Quid pro quo is Latin for “this for that.” There is nothing inherently wrong with a quid pro quo agreement, so as long as it is between equals offering favors that are appropriate and non-threatening. For example, you can offer to trade assignments or trade schedules with co-workers if your employer allows it. It’s also not quid pro quo harassment if two people of equal position offer or trade one favor for a sexual favor. That situation is sexual harassment, not quid pro quo harassment.
If you’re unsure what quid pro quo harassment is, the employment law attorneys at Barrett & Farahany can explain.
What is the Definition of Quid Quo Pro Harassment?
Quid pro quo harassment only occurs in specific situations where one of the individuals in the quid pro quo situation is the supervisor of the other. There has to be a power imbalance that severely affects one’s ability to say no.
If one person offers a sexual favor for a work favor from a co-worker, but they are in equal positions in the company, this would be sexual harassment. The lack of a power imbalance is what separates these two situations. Quid pro quo harassment is considered worse because the victim has far fewer options available to them to deny their supervisor’s advances without consequences versus with another co-worker.
If the roles are reversed and someone offers their supervisor sexual favors in return for a workplace favor, this isn’t quid quo pro harassment. This is still sexual harassment and not allowed in the workplace, but it is not quid pro quo harassment.
What Do Supervisors Usually Offer In Quid Pro Quo Harassment Cases?
A supervisor harassing an employee, asking them to have sexual contact with them is sexual harassment, but not necessarily quid pro quo. In quid pro quo, there has to be an offer of something in return. In the workplace, a supervisor may offer something at any stage of their employee’s employment. This offer can be:
- Pay raises
- Good performance evaluations
- Not being fired/terminated (keeping their job)
- No demotions
- Advancing through interviews
- Not withholding pay
Like with sexual harassment, the favor the employee has to do doesn’t even have to be sexual intercourse. A sexual favor of any degree, including a kiss, hug, massage, or even a date, can be considered quid quo pro harassment. This means there doesn’t have to be an attempt at physical contact for it to be harassment, just an offer.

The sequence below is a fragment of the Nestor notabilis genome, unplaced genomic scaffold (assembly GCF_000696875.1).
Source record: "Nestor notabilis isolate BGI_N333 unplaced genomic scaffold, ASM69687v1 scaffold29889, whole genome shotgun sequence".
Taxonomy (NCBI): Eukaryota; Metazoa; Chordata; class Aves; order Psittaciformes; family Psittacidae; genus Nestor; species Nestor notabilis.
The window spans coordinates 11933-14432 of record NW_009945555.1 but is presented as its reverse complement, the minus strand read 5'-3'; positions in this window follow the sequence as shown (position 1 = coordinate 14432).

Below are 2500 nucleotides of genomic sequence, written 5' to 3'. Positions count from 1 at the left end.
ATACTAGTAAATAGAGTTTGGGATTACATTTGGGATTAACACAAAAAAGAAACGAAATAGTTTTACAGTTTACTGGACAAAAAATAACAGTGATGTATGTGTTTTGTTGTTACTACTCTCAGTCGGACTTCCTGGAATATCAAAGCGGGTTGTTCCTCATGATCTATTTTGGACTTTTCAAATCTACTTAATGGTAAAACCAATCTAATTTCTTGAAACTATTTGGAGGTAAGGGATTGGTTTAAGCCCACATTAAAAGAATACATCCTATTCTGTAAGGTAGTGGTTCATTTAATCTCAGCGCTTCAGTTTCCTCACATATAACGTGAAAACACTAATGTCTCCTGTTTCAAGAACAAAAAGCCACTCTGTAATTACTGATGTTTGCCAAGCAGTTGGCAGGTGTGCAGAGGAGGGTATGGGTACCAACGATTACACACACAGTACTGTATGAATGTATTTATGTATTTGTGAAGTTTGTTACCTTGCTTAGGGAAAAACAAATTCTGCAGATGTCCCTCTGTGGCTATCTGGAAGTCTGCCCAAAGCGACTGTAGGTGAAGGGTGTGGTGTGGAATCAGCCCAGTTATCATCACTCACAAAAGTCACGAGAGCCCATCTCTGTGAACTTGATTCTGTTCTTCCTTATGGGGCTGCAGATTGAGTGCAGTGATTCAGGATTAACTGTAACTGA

Explicit vs. Implied Quid Pro Quo Harassment
In the eyes of the law, explicit and implied quid pro quo harassment are the same. One is harder to prove, but no less illegal. If someone is only implying favors, record the incident and their exact wording to the next supervisor you report to.
Third-Party Quid Pro Quo Harassment
The supervisor does not have to suggest sexual favors for themselves. If they suggest that you should do something sexual – such as flirt – with someone like a client or customer at the threat of punishment, it’s quid pro quo harassment.
Non-Sexual Quid Pro Quo Harassment
Quid pro quo harassment does not have to be sexual in nature, but it is the vast majority of the time. Technically, if a supervisor required an employee to convert to another religion for a promotion or to avoid demotion, this would also be quid pro quo.
What to Do If You Experience Quid Pro Quo Harassment?
Whether you accepted or denied the favor, it is not your fault this happened to you. You have the right to work in a safe work environment, and there are services that can help you through your experience. If your supervisor has tried to make demands of you outside of your work responsibilities, you can report them to the proper authorities in your place of work.
If your employer does not appropriately rectify the situation, and/or retaliates against you, you can seek legal action against them. An employment law attorney can help you get the justice and compensation you deserve.
Contact the Employment Law Attorneys at Barrett & Farahany
At Barrett and Farahany, we are driven to help our clients against all odds, across the country with our many different offices. Many employers believe they can take advantage of their employees, and we’re here to help prove them wrong.
We work smart and we focus on the outcomes. If you need an attorney you can trust, you can trust us. Contact us today for help.